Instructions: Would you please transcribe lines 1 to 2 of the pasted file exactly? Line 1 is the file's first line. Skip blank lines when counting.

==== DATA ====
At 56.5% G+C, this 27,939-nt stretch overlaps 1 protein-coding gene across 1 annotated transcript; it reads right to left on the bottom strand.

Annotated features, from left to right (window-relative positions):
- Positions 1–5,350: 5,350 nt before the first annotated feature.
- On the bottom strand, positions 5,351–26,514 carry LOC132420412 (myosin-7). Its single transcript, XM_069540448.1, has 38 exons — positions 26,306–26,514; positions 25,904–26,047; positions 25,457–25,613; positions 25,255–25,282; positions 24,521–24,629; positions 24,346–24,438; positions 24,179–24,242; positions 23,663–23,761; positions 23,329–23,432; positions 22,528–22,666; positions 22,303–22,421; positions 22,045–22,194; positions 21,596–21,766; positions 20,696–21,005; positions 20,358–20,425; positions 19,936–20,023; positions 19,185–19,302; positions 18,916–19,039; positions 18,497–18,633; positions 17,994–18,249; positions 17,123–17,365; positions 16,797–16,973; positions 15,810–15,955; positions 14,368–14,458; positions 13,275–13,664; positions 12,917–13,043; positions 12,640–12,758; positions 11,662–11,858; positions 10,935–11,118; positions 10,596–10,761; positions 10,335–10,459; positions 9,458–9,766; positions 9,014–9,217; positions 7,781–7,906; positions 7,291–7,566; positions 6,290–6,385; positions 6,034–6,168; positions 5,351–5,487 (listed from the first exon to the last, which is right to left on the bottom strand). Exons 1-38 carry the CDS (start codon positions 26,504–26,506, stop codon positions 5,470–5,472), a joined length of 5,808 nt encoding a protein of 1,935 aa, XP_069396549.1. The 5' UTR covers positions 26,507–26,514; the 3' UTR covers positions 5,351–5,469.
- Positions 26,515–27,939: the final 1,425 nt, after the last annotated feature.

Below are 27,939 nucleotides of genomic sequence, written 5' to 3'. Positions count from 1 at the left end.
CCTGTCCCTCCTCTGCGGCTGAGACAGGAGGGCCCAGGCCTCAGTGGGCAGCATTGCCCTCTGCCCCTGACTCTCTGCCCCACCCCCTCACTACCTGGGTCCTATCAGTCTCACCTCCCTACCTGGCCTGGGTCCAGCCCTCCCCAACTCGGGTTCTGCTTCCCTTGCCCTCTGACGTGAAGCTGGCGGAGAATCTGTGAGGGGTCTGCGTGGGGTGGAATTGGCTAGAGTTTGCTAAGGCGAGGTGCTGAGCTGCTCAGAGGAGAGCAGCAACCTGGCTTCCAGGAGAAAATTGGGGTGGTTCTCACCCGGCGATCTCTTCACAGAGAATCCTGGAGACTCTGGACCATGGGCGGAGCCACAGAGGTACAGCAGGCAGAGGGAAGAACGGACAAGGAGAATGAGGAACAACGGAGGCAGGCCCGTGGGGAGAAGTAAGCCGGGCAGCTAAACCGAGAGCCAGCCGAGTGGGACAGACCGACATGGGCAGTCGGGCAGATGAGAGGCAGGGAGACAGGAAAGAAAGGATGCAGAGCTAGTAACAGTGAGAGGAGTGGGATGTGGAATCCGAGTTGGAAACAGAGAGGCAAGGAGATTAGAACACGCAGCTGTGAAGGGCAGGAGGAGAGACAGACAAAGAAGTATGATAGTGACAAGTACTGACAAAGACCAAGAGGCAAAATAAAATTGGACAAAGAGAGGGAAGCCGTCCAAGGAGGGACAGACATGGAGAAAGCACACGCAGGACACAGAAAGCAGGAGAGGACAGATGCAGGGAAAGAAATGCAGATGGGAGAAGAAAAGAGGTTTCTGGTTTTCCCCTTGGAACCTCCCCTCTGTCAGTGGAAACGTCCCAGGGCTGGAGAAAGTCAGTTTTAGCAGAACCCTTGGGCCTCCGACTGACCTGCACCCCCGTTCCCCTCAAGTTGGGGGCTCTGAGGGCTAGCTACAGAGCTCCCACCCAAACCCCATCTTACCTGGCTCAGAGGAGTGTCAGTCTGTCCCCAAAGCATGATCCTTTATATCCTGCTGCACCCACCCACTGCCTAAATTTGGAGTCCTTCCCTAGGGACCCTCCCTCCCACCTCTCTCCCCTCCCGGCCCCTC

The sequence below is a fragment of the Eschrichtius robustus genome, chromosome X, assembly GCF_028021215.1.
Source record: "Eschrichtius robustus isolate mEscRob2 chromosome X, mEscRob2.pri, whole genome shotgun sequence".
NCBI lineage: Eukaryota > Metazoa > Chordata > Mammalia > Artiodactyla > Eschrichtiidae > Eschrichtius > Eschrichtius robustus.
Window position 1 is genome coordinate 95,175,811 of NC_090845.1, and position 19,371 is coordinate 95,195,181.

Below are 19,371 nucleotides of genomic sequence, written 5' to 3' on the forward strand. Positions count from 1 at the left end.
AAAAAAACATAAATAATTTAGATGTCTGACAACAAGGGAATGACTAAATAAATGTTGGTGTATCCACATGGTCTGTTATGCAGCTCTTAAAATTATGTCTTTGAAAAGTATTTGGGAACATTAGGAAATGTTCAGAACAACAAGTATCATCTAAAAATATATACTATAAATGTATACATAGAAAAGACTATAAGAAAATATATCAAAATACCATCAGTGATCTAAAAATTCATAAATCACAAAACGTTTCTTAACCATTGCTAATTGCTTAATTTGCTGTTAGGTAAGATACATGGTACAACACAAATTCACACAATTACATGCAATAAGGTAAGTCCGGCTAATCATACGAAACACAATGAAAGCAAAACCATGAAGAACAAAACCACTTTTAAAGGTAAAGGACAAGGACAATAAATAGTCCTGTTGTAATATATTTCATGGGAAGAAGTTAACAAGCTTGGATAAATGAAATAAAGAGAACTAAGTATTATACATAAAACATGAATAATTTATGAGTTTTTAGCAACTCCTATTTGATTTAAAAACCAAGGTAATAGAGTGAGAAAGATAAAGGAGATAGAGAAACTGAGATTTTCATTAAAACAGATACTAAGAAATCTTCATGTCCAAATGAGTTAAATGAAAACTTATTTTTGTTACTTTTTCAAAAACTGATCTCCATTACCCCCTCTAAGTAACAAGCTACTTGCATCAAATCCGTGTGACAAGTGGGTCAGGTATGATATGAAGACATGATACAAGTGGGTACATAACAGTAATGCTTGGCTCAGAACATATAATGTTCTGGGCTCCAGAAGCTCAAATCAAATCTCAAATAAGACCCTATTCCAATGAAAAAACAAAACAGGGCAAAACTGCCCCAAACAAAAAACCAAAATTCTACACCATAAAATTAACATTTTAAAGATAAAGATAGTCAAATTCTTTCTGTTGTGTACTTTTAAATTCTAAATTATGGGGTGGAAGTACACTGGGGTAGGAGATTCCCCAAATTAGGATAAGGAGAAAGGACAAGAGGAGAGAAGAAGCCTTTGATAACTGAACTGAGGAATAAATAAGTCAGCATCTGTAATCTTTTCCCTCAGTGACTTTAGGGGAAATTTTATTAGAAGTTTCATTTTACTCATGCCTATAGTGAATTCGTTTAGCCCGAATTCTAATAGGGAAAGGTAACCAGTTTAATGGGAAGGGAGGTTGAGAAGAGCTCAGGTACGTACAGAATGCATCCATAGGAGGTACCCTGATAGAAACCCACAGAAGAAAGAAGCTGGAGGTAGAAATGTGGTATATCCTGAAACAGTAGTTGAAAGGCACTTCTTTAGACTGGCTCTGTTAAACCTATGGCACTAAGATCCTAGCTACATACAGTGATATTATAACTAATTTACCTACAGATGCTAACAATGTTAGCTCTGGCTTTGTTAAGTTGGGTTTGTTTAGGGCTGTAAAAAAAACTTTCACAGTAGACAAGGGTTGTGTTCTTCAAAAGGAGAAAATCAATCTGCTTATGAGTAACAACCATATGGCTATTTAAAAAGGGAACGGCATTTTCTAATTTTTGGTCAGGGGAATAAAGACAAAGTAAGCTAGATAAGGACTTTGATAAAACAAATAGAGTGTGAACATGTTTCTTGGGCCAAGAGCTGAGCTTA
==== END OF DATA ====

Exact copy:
At 56.5% G+C, this 27,939-nt stretch overlaps 1 protein-coding gene across 1 annotated transcript; it reads right to left on the bottom strand.

Annotated features, from left to right (window-relative positions):